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A discussion of different points of view on drug enforcement

Its goal—a world free of illicit use of drugs—has proven elusive: Despite billions of dollars spent, illicit drug use is up and illicit drugs today are cheaper and more accessible than ever before. Moreover, the War on Drugs has had disastrous unintended consequences, fueling the spread of violence, human rights abuses and infectious disease in much of the world.

In the run-up, Human Rights Watch will be publishing a series of articles that will highlight the consequences for respect and protection of human rights of the War on Drugs. On opposite sides of this debate are countries like Uruguay — open to legalization and regulation of marijuana — and Russia, which opposes even references to a previously agreed — and spectacularly missed — global goal to reduce drug-related HIV transmission.

What does more harm — drugs themselves or the response to them? In the run-up to the April meeting, Human Rights Watch will publish a series of articles examining the range of serious human rights abuses — from torture and killings in the name of drug control to disproportionate and arbitrary imprisonment of drug users to denying cancer patients access to morphine for pain — the War on Drugs has caused.

Unfortunately, the document the UN General Assembly approved on Tuesday does not represent a real break with the past but rather business-as-usual, with some shifts in emphasis. The increased focus on health and human rights in the document is welcome, but as long as the dominantly courts-and-cops approach to fighting drugs continues, the toll from the fight will far outweigh the damage from the drugs themselves.

There is little doubt that tens of thousands of people will continue to suffer from drug-related violence and human rights abuses in the coming years; that drug users and those involved in minor trafficking will continue to fill our jails; and that HIV and hepatitis C will continue to wreak havoc among people who inject drugs. The glass-half-full view is seeing the summit as a key step in the long, complicated process of changing the way the world sees drugs. Importantly, the once-unshakable global consensus on the War on Drugs has been shattered.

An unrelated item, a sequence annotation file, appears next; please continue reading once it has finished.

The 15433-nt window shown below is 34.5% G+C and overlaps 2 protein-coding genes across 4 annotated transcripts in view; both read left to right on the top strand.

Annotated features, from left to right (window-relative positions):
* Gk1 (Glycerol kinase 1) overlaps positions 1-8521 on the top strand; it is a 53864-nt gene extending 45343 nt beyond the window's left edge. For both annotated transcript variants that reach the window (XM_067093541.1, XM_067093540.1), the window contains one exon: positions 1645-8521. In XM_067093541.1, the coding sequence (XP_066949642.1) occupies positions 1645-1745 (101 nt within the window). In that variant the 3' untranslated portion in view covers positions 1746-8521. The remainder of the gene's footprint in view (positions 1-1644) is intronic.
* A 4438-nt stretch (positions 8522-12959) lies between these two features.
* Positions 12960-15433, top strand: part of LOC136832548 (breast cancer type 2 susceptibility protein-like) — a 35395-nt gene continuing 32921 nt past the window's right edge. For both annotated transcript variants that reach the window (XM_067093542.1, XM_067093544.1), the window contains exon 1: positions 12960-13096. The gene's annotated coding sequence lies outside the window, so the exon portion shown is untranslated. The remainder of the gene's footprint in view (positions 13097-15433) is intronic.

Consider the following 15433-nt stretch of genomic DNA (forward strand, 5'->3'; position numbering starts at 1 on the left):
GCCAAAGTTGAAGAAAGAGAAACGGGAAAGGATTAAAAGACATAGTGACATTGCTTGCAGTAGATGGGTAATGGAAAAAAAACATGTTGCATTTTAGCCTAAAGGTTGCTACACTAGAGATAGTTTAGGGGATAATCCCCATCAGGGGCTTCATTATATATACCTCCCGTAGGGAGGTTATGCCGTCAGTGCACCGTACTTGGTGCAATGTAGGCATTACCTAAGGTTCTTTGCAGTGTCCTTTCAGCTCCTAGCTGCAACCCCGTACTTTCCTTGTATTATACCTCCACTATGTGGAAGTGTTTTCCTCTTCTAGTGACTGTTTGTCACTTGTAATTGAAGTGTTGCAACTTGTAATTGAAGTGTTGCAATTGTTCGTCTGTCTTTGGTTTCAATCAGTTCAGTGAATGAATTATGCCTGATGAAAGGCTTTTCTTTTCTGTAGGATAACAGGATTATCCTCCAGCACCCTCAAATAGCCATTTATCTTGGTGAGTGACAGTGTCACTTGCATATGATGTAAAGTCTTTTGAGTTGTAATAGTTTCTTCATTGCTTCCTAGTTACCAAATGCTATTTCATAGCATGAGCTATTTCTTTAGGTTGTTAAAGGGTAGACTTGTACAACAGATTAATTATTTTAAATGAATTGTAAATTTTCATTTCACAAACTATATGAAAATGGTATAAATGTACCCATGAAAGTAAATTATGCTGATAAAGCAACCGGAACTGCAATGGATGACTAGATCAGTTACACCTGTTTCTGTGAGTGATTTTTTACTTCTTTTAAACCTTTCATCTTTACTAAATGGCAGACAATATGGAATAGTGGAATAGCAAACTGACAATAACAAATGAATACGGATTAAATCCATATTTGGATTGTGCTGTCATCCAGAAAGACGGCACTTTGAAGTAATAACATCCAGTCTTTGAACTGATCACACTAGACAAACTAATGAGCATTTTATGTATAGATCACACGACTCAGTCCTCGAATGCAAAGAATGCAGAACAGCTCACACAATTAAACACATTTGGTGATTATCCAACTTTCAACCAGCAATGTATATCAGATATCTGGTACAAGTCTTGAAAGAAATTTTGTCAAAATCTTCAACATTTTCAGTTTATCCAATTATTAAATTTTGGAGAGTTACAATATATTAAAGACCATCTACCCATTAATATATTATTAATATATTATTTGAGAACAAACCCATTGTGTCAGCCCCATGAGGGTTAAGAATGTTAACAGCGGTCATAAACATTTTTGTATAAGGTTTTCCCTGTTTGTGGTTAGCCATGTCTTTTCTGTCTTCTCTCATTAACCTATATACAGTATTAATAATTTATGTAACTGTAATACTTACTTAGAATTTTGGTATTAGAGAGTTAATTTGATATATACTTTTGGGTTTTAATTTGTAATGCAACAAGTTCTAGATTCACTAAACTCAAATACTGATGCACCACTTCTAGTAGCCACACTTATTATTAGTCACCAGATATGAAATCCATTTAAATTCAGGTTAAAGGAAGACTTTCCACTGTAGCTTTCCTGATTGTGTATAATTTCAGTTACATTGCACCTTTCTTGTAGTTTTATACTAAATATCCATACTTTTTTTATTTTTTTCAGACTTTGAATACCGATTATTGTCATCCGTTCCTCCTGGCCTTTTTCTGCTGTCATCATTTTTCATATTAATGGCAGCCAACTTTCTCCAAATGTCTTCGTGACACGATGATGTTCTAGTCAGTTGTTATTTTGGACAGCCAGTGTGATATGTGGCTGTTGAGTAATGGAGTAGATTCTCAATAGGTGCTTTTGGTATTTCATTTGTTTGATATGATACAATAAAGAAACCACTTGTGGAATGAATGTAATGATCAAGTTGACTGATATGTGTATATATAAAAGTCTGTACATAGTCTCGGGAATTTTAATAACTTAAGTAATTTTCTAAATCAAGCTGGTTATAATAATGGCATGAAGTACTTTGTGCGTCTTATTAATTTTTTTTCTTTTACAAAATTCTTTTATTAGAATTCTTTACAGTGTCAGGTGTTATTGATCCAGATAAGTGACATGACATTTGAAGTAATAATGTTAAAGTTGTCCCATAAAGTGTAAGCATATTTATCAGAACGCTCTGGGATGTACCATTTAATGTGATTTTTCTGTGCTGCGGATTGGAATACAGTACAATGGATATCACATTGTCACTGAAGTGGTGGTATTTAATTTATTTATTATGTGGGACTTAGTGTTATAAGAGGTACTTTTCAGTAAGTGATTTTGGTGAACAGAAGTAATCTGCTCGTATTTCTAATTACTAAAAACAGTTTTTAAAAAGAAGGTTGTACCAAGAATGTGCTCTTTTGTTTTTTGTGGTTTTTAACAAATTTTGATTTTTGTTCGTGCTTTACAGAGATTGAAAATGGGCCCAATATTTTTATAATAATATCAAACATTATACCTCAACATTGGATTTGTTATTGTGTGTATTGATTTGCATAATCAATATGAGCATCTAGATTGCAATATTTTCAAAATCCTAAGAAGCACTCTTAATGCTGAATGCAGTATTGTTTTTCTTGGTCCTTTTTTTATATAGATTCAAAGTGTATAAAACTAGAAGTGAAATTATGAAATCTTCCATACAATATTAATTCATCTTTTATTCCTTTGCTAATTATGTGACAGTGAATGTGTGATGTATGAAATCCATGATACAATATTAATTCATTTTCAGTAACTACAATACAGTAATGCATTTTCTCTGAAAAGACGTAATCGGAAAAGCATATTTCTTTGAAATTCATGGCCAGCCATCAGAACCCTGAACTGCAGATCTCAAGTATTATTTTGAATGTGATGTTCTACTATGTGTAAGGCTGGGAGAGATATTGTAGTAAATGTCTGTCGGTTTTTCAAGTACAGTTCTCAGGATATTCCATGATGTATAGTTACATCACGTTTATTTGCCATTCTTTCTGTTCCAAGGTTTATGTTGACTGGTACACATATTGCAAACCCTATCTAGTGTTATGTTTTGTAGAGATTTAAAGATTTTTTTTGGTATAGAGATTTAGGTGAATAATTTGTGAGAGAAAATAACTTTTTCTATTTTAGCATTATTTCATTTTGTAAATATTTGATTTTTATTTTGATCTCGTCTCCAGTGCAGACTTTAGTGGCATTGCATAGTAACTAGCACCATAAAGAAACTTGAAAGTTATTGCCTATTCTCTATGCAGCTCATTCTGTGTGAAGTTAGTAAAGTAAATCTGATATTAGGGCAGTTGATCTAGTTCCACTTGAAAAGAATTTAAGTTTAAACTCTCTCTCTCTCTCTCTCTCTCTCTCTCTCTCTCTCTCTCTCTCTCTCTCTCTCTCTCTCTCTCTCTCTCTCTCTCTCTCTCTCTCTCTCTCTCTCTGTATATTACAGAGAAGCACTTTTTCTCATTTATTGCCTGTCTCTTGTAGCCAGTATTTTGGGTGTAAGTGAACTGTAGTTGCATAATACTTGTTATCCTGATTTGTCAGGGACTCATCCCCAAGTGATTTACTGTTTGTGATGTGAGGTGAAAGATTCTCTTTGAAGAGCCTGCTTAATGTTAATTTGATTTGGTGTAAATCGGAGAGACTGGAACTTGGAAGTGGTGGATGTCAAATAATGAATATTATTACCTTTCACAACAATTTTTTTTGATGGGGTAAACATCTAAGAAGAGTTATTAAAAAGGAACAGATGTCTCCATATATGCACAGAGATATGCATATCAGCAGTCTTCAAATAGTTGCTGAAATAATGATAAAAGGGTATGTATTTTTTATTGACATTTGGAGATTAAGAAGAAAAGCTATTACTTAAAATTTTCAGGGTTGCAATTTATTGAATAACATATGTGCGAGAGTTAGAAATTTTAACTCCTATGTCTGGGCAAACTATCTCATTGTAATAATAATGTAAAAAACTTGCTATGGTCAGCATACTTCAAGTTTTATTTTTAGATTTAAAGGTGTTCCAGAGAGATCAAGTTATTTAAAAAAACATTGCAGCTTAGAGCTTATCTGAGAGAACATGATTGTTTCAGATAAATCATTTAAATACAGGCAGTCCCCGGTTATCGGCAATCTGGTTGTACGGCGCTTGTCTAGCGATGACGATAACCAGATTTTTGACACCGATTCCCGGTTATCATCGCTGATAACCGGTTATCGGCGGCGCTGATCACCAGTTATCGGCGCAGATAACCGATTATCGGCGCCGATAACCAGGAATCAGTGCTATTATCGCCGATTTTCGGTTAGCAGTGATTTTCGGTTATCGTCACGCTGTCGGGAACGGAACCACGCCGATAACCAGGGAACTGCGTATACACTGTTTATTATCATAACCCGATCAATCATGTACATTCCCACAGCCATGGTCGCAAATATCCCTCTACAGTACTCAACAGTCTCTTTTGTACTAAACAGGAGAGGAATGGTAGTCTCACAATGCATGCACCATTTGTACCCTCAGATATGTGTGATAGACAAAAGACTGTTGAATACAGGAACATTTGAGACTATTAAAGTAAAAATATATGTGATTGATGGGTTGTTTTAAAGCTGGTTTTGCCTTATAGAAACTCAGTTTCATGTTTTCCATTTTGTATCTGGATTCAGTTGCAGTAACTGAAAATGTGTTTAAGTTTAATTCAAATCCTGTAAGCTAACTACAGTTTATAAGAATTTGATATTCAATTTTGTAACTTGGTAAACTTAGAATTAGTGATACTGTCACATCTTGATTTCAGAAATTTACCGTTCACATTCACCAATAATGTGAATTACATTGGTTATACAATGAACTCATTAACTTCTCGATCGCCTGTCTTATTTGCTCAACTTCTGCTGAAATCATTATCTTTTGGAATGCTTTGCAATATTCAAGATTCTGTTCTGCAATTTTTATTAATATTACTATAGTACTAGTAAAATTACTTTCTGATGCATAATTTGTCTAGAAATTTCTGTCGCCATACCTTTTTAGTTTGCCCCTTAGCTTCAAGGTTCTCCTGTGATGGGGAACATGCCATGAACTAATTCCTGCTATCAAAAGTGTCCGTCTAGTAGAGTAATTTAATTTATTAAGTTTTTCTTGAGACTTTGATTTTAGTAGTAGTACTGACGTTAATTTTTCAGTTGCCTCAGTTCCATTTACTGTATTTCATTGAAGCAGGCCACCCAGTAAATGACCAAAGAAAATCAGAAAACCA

Much to the chagrin of countries that sought to protect the status quo, led by Russia, a critical mass of reform-minded countries powerfully challenged long-standing orthodoxies on drugs and forced open a debate that had been notoriously insular.

Decriminalization of personal use and possession — the key to ending widespread abuses against drug users — is now a mainstream issue.

  1. Schizophrenia Bulletin, 19 2 , 287, 1993. The myth of the golden age of aboriginal drug use, in contrast to the degraded forms of modernity, fits within an archetypal line of cultural criticism in Western thought, but often does not comfortably fit reality.
  2. Medical profession Key issues in hypothetical alternative debate.
  3. Ethical issues of drug use in sport. Nelkin cites a United States National Cancer Institute survey which found that the magazines, newspapers and television provided people respectively with 63.
  4. Drug testing provides a symbolic guarantee of purity. The contrary argument that marijuana use should be decriminalised or legalised is that these alleged hazards are exaggerated or nonexistent and that the illegality of marijuana is a greater social hazard, leading to the criminalisation of individual users who have caused no harm to others and to the involvement of organised crime [56-59].

Discussion of the benefits and risks of legalization and regulation of marijuana, unimaginable just a few short years ago, is now firmly part of the debate. While falling far short of what was needed, the summit did unleash winds of change that are gathering force. So what happens next? In all likelihood, we will see a further fracturing of the approach to drugs around the world.

Some countries will continue down the path of reform — legalizing medical cannabis, decriminalizing drug use, and favoring effective health over criminal justice interventions — while others will double down on harsh law enforcement approaches.

But ultimately the reformers are likely to have the advantage. Their approach is based in science rather than ideology, and the evidence suggests strongly that they will attain the better public health outcomes. In 2019, the current global drug strategy will expire. The key question is how many countries will by then be willing to follow the evidence even if it necessitates politically inconvenient steps.